Monday, 2 June 2008


The Museum of Modern Art, New York NY
May 21–July 28, 2008
The exhibition was organized by Michelle Elligott, Museum Archivist
More about the exhibition.

To coincide with the launch of the Museum's ambitious publication Dada in the Collection of The Museum of Modern Art, the ninth volume of MoMA's Studies in Modern Art series, this exhibition provides an overview of the Museum's long and rich history of collecting, documenting, interpreting, and exhibiting works of the Dada era. This display of original documents, letters, floor plans, installation photographs, and oral history commentary highlights landmark exhibitions at MoMA; addresses significant Dada acquisitions, key donors, and innovative film programs and scholarship at the Museum throughout the years; and documents the evolution of the installation of Dada works in the Museum's collection.

Dada in the Collection features some seventy works in various mediums—including books, collages, drawings, films, paintings, and reliefs—presented in large-scale reproductions and accompanied by in depth, object-focused entries by an interdepartmental group of the Museum's curators.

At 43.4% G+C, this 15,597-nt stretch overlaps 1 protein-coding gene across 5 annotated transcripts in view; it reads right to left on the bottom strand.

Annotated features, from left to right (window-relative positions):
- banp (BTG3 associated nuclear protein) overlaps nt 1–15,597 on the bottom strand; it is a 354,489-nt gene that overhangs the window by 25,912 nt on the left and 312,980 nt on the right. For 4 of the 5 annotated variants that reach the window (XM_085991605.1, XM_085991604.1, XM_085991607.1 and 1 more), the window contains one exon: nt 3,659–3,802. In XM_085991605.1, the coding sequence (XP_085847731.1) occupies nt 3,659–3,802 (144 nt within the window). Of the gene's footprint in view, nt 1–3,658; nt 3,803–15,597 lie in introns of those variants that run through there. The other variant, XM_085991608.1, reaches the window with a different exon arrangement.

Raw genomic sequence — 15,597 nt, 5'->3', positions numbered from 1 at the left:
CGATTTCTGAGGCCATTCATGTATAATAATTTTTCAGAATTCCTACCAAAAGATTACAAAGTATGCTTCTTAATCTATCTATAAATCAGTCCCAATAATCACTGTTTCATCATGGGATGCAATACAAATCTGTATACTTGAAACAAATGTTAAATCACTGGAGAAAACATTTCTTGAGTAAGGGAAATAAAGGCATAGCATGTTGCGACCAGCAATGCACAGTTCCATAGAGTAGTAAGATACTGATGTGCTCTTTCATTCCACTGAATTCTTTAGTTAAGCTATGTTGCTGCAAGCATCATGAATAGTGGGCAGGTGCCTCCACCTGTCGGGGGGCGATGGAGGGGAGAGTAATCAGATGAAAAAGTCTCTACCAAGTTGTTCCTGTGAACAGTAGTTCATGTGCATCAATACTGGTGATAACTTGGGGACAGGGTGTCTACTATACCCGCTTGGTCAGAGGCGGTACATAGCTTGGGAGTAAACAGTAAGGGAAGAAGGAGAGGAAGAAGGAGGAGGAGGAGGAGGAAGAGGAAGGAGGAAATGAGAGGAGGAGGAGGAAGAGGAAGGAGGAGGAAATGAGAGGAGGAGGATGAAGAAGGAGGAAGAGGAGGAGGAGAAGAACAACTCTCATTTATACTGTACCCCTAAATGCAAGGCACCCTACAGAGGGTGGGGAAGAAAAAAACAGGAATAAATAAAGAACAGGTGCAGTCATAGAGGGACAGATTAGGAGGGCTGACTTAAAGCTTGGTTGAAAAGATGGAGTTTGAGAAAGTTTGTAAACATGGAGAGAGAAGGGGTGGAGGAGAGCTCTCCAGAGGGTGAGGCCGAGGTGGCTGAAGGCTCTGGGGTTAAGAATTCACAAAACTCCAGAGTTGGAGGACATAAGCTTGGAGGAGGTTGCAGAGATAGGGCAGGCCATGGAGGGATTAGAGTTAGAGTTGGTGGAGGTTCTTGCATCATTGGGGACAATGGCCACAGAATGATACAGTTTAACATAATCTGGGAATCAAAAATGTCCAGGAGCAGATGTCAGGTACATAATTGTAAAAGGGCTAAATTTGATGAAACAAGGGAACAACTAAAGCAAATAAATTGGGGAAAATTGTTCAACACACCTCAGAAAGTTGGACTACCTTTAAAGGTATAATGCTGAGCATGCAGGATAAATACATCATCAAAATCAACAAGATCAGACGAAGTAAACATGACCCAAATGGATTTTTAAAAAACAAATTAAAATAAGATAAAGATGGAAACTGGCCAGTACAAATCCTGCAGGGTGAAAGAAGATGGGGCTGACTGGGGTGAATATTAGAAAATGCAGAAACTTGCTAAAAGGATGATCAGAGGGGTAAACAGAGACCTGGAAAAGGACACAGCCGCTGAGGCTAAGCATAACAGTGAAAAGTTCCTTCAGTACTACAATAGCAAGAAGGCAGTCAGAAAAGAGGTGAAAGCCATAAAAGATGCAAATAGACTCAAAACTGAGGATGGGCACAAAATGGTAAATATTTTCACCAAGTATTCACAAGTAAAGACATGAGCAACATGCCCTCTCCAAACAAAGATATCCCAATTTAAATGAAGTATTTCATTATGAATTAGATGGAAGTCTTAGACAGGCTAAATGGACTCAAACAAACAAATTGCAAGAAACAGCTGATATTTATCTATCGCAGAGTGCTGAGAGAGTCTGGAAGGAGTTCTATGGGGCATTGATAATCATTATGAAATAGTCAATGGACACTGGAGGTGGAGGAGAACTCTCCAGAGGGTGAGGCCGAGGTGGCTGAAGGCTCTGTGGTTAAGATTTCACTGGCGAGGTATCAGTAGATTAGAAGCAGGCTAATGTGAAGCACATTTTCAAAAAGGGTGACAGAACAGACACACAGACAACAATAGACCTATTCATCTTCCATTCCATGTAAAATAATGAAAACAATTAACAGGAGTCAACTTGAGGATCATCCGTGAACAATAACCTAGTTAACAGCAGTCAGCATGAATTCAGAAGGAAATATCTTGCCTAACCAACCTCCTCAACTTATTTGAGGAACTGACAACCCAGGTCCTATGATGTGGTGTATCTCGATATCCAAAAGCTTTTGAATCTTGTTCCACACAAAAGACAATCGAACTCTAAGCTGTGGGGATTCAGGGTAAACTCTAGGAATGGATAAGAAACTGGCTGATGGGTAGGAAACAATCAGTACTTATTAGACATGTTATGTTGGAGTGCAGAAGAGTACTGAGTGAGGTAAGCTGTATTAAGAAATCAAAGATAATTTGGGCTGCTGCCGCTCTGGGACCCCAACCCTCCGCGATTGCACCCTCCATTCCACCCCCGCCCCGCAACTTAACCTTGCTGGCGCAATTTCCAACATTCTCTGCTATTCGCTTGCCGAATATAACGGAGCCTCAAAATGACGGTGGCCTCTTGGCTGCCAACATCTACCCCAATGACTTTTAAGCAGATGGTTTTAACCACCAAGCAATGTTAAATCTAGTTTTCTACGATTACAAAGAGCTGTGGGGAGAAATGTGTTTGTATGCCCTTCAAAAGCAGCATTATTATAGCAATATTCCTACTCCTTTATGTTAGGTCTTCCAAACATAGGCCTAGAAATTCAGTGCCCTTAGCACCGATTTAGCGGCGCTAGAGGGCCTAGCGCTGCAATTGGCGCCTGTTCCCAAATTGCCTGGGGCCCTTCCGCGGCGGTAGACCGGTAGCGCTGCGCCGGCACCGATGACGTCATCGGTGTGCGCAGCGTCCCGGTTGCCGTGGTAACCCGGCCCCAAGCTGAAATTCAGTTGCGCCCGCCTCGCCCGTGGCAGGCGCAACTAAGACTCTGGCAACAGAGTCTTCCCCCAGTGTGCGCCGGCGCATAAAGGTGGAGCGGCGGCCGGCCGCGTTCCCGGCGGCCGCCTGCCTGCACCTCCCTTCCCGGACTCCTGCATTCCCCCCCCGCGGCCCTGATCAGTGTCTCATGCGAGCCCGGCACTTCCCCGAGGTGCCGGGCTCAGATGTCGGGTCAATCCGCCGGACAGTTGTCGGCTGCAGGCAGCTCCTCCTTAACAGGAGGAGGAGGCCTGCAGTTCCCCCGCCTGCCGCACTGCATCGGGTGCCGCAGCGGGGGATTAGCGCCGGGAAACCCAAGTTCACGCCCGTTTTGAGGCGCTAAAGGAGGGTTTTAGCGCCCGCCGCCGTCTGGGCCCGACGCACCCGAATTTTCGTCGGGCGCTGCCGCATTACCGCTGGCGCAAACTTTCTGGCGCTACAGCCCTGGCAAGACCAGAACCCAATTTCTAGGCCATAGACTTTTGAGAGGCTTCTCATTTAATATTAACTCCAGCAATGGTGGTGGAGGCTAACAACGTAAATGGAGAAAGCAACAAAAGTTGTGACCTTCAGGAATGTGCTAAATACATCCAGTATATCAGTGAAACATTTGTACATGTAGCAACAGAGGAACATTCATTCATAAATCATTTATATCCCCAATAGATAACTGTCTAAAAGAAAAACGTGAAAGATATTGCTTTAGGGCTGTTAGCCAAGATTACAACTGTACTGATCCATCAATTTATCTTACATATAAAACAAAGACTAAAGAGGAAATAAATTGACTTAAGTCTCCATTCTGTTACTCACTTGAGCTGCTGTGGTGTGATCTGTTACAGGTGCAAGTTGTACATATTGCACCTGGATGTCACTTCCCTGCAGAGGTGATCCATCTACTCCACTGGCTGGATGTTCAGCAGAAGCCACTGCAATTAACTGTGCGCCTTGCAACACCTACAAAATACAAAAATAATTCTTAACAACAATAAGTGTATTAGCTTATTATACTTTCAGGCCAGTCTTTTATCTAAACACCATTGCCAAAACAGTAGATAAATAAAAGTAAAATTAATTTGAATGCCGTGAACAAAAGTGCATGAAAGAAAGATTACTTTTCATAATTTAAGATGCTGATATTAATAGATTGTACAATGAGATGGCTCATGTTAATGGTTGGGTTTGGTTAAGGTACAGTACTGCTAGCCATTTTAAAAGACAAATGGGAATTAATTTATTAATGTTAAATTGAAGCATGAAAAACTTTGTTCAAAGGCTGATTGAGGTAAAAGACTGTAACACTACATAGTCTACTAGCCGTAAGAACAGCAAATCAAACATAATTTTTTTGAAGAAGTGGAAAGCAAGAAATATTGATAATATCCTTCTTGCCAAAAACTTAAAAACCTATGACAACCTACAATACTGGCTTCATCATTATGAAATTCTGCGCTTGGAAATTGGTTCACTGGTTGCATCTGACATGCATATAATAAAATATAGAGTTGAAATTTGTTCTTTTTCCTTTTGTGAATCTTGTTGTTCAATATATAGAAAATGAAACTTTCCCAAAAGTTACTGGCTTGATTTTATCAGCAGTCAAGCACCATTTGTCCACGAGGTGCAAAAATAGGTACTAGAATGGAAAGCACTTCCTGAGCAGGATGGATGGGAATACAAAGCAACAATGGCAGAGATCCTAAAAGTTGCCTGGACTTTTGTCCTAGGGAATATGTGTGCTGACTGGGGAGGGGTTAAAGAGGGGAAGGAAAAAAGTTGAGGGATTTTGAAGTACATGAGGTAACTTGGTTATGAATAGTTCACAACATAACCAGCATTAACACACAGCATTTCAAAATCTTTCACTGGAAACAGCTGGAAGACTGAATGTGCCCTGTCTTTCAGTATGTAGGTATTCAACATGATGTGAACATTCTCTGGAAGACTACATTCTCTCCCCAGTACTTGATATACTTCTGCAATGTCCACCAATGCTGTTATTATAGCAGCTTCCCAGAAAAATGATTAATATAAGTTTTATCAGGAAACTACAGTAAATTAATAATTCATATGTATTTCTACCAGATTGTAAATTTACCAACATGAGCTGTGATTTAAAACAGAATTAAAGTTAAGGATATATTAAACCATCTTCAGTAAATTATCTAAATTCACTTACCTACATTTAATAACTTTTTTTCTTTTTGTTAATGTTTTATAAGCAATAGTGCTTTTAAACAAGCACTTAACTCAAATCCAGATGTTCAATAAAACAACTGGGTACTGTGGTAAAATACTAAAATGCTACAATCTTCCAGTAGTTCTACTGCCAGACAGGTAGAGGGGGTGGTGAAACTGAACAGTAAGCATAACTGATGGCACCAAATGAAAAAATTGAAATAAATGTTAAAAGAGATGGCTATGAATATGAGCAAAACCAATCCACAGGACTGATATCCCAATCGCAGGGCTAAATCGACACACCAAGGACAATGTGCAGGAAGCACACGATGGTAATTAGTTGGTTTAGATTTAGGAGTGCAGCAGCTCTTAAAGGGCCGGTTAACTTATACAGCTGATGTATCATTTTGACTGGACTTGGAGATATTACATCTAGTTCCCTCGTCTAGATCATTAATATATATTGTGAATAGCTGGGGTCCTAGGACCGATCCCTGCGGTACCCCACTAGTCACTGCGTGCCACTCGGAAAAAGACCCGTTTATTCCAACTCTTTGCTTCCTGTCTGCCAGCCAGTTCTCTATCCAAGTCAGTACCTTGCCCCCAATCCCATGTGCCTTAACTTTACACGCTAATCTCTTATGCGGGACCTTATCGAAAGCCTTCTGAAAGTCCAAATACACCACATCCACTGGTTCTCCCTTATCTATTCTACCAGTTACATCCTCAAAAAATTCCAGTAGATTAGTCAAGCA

Catalyzed by the major Dada exhibition that appeared in 2005 and 2006 in Paris and Washington, D.C. and at MoMA, the book benefits from new scholarship generated by the extraordinary opportunity the exhibitions created for an international community of scholars to examine the Museum's objects beside those on loan from other institutions. This is the ninth volume of Studies in Modern Art, the Museum's publication series devoted to scholarly research on its collection. Includes 242 illustrations.

Dada in the Collection of The Museum of Modern Art
Edited by Anne Umland and Adrian Sudhalter, with Scott Gerson
ISBN 9780870706684
Published in 2008
Pages 352.

Surrealism and Situtationism

Surréalistes et situationnistes, vies parallèles
"Histoire et documents"
Jérôme Duwa. Préface de Christophe Bourseiller
Editions Dilecta : Paris 2008
237 pp.

André Breton and Guy Debord never met. It seems indeed that both were mutually exclusive, so to the sense that Breton and surrealism were said to belong to the past, which World War II had just erased, so that everything had to start from scratch again. But such ahasty judgment on surrealism has to be reconsidered in a spirit which refuses to settle old scores. Was the reason, then, a fundamental divergence or a profound, secret likeness hidden behind superficial rivalry? A detailed history of the up and down relationships between the Paris and Brussels surrealists on the one hand, and Guy Debord and the Situationnists on the other, remained to be written so as to understand one of the mainsprings of the construction of the Situationnist identity. This essay, which includes an anthology of declarations and pamphlets,a dozen illustrations and texts by Jean-Louis Bédouin, André Breton, Claude Courtot, Adrien Dax, Guy Debord, Tom Gutt, Simon Hantaï, Gérard Legrand, Marcel Mariën, Benjamin Péret, José Pierre, Jean Schuster, Jan Strijbosch, Raoul Vaneigem and Joseph Wolman, helps follow the tumultuous course of those parallel lives.